Indian River Inlet best place to see current, tide in action

Flounder fishing in Lewes-Rehoboth Canal takes strategy
January 23, 2021

In the last two columns, I have talked about tides and current, and how they affect fishing. If you are unclear about how these forces of nature work, plan a trip to Indian River Inlet about an hour before your tide chart says high tide. You will observe the tide and the current at their strongest as they both work together. The tide will be rising and the current will be running in toward the Back Bays.

When your tide chart says high tide, the tidal wave caused by the gravitational force of the moon will be opposite the inlet and the tide will be at its highest point. The water level will begin to drop down, but the current flow will still run in. This will continue for about an hour and a half; then the current will be slack for a short time before it begins to run out.

As you watch the water going in and out, look for eddies caused by the rocks that protrude into the inlet. You will also see eddies and rips in the deeper water as well as standing waves where the ocean and the inlet meet. 

If you stand on the northside by the fenced-off area west of the bridge, you will notice the water moves in a big circle, so it actually goes by the shoreline toward the ocean on incoming water. There are a few other locations at the inlet where this happens, and all are caused by the structure below the water.

You need to take time to observe the behavior of the water during all stages of the tide, but if you can get there during the last of the incoming and the first of the outgoing, you will get a very good idea of the relationship among tide, current and structure. This relationship is the same no matter where you fish. It’s just more dramatic and easier to see at the inlet.

Flounder fishing 101

Going under the assumption that flounder are the most popular fish for most anglers in our area, we will look at where and how to catch them. Let me say from the start, the techniques I will talk about work for me. If you have a completely different way of flounder fishing that works for you, great. Don’t change a thing.

I strongly believe that an early start is the key to a successful flounder, or for that matter, any fishing trip. My friend Jeff Waxman disagrees. He never leaves the dock before the crack of 10 a.m. He usually has success, so who am I to argue?

Let’s begin with the Lewes-Rehoboth Canal. This is a narrow, shallow piece of water that gets crowded on most summer days and very crowded on the weekends. This is why I get there at first light and try to leave before noon.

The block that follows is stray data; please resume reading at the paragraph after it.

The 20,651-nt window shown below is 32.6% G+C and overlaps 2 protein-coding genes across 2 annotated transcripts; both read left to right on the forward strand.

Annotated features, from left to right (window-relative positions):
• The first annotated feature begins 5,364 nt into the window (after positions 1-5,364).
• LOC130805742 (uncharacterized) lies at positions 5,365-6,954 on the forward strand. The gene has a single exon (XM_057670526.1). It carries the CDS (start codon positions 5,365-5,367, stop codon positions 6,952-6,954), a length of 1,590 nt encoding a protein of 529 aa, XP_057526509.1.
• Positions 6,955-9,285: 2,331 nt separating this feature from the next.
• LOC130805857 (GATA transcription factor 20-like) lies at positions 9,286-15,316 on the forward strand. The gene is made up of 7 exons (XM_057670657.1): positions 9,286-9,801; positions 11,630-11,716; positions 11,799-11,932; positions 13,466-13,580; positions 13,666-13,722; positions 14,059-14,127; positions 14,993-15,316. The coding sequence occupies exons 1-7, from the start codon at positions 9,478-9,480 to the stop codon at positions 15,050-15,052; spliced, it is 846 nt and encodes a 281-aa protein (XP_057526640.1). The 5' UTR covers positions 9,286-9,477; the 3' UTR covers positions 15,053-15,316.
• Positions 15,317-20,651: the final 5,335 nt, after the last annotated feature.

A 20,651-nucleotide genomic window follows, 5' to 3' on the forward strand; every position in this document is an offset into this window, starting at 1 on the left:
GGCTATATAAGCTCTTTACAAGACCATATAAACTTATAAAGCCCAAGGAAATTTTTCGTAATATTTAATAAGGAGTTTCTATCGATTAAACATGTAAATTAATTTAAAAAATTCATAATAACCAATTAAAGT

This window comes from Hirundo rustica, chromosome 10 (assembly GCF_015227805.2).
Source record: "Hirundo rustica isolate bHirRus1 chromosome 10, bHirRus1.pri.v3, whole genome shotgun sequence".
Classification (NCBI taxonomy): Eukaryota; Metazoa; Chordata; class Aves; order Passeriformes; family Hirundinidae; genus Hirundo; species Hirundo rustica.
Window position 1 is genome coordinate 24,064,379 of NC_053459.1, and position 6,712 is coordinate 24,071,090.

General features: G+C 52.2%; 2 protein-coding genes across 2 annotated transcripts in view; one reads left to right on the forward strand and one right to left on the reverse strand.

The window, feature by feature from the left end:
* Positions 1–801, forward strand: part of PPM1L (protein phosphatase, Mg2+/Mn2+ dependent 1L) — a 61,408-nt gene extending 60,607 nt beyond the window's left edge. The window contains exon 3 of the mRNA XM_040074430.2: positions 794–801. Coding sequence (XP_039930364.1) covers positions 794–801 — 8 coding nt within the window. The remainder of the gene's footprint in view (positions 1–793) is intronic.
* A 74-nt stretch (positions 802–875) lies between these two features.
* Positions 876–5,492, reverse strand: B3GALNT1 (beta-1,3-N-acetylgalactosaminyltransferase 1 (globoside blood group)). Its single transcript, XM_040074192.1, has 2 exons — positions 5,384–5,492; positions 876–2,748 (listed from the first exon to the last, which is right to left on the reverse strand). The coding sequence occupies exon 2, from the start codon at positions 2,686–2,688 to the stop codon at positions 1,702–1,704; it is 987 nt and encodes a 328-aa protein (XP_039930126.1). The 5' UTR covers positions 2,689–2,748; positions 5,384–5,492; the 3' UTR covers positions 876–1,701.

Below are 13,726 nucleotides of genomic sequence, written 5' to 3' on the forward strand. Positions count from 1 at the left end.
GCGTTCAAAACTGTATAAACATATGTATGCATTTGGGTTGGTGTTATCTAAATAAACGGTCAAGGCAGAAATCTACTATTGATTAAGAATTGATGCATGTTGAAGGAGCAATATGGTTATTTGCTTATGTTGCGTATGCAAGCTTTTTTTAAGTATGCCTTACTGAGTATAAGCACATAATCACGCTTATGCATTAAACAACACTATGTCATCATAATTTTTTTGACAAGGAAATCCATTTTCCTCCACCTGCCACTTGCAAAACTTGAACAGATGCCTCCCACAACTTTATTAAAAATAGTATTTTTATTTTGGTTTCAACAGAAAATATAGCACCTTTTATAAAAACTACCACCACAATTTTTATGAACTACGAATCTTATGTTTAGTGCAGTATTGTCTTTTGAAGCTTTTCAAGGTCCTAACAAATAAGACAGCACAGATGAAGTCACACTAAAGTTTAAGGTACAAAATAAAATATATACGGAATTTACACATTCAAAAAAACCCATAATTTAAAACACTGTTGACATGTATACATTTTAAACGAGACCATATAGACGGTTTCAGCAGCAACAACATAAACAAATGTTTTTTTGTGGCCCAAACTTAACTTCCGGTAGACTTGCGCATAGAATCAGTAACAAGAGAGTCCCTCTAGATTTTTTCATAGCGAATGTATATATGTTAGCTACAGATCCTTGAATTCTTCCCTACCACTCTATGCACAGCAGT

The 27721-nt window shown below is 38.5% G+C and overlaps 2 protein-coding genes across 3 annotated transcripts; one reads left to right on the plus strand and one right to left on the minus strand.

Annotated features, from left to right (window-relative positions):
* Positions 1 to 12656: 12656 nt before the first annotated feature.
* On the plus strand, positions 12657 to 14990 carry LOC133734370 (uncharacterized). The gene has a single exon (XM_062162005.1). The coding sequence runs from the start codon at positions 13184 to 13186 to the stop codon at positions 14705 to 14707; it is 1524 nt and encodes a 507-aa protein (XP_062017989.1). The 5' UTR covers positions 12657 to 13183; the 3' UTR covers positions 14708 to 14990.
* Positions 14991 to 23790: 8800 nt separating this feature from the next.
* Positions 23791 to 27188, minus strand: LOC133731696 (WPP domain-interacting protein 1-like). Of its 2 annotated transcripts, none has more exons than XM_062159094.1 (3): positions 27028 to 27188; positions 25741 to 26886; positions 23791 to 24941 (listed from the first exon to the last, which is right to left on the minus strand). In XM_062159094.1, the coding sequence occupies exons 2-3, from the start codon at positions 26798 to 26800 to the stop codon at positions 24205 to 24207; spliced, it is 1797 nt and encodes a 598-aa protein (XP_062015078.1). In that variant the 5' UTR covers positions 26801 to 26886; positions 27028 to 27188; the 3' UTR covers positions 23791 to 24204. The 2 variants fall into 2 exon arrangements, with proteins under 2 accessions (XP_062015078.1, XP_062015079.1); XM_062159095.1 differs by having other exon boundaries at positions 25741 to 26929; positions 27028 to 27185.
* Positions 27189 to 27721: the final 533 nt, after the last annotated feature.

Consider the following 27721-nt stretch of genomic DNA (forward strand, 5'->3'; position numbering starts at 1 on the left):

Depending on the current flow, I will either run up to the Freeman Bridge and drift back to Roosevelt Inlet or begin my drift at the inlet and move down to the Freeman Bridge. Some days I will be lucky and have incoming water to drift down to Lewes and then have outgoing to drift back to the inlet.

I will fish with two rods. One will have a live minnow and no weight while the other will have a green-headed half-ounce bucktail and an orange Gulp! crawfish. The unweighted minnow will swim behind the boat with the rod in a holder while I hold the rod with the bucktail and jig it constantly on the bottom.

I control the boat with an electric trolling motor. I try to hit as many docks as possible and jig the bucktail in the eddies behind the pilings. Along the marsh, I will run the boat close to the edge, going from shallow to deep and back again. If I catch a flounder alongside a piling or at a certain part of a marsh, I will go back and hit that spot again. If the flounder seem to be in a certain depth of water, I will try to keep the boat at that depth. It makes no sense to catch one flounder and just keep on drifting. These fish do feed in groups, and where there is one, others are likely to be found.

When fishing the canal, you must be aware of boat traffic. Charter and head boats are restricted in their ability to maneuver due to the narrow waterway, so you must look out for them.

The idea is to hit as many flounder holding spots as possible. Just drifting aimlessly from one end of the canal to the other may find you a fish or two, but you will go past many more than you will catch.


  • Eric Burnley is a Delaware native who has fished and hunted the state from an early age. Since 1978 he has written countless articles about hunting and fishing in Delaware and elsewhere along the Atlantic Coast. He has been the regional editor for several publications and was the founding editor of the Mid-Atlantic Fisherman magazine. Eric is the author of three books: Surf Fishing the Atlantic Coast, The Ultimate Guide to Striped Bass Fishing and Fishing Saltwater Baits. He and his wife Barbara live near Milton, Delaware. Eric can be reached at

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